In the parable of the Good Samaritan, a lot has been made of the “priest” and the “Levite” not wanting to touch the man because they couldn’t touch a corpse, for that would make them ritually unclean and unable to perform their religious functions. This is tacitly wrong.
First of all, the man wasn’t dead. And, even if the man was indeed dead, the religious law of the time stipulated that they would have to at least have to go and find help, if not ensure that the man was buried themselves.
Second of all, their clear religious and ethical duty was always to help those in need. Helping others always trumps the Biblical purity codes.
They just didn’t want to. For whatever reason.
But, the reason doesn’t matter. It doesn’t even matter that they are religious leaders. Regardless of their professions, they are clearly terrible people. Or, at least they are normal people doing a terrible thing.
Jesus’ choice of having the hero of the story be a Samaritan is the real point of the story. When everyone else is acting terribly, the Samaritan does the right thing—the honorable thing.
And this would have made the people listening to Jesus here very uncomfortable. A good portion of them might rather die in the ditch than be helped by a Samaritan.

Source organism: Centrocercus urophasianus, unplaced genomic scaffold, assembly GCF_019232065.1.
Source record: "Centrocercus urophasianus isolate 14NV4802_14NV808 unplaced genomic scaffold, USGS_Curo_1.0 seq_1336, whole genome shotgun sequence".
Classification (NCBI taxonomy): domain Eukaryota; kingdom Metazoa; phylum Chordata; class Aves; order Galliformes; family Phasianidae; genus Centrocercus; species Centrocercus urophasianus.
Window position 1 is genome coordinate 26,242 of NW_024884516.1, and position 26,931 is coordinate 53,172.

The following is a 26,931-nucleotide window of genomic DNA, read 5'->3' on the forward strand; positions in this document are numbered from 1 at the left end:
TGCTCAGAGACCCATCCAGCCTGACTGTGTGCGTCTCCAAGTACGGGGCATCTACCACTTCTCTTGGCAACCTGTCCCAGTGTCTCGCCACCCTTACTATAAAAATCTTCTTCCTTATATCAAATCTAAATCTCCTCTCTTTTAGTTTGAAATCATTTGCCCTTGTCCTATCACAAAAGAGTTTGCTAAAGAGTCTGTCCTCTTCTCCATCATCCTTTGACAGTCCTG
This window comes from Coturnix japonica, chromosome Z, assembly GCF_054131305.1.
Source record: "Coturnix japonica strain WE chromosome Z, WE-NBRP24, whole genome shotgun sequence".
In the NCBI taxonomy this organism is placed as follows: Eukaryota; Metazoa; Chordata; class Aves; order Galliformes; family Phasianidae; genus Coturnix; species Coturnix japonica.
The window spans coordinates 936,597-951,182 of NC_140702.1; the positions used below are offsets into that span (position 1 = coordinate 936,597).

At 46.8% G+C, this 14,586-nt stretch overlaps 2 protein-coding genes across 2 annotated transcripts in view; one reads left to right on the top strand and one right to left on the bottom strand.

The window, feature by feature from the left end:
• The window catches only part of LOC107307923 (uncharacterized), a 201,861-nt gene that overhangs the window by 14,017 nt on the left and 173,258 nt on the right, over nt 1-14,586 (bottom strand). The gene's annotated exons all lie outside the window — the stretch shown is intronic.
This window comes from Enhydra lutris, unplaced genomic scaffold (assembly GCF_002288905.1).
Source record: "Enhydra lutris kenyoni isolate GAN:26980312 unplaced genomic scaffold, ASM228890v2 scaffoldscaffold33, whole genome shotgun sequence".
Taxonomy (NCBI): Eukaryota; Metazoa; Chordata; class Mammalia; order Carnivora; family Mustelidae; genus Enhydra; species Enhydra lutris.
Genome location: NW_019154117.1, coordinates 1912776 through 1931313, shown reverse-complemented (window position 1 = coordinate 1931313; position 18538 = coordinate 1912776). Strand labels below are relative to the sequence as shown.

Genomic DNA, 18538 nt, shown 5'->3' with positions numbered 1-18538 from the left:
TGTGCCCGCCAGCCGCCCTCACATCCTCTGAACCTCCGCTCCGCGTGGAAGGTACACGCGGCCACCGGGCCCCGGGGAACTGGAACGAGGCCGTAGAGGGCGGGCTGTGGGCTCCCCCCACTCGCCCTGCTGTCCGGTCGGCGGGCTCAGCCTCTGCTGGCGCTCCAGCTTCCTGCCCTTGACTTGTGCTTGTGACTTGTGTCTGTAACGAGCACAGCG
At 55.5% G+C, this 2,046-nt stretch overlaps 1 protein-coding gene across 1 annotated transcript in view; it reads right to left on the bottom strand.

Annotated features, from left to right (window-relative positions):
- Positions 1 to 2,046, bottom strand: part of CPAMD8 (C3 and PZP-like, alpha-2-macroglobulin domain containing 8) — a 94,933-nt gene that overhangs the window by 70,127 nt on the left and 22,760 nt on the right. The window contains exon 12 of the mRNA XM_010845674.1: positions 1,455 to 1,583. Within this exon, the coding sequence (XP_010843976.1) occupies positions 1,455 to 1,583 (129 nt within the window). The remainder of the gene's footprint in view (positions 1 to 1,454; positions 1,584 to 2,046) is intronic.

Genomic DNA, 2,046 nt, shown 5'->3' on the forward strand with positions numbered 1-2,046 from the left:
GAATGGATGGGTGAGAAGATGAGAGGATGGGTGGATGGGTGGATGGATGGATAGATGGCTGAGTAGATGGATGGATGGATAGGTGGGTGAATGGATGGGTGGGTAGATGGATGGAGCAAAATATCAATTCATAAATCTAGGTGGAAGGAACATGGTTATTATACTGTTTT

People being terrible isn’t news. It wasn’t news back then, and it’s not really news today. But, people who were THOUGHT to be terrible people (like Samaritans) doing the right and honorable thing IS news.
Jesus is stretching our understanding of who our neighbor is—who we have to love—and who we have to treat fairly and rightly.
Because Jesus is clearly saying that E-V-E-R-Y-O-N-E is our neighbor, everyone is worthy of our love, and everyone is at the very least worthy of our help when they are in need.
Historical Item of Interest:
The Road to Jericho was infamous in Jesus’ day. It would eventually be graded and paved in 60AD, by the Roman Empire, so that they could get their troops to Jerusalem to destroy it. But, in Jesus’ day (in the 30’s) it was a crazy steep road that went right up a mountain, and featured a huge cliff on one side. It was a harrowing place to travel, where if you ran into trouble, there was no escape.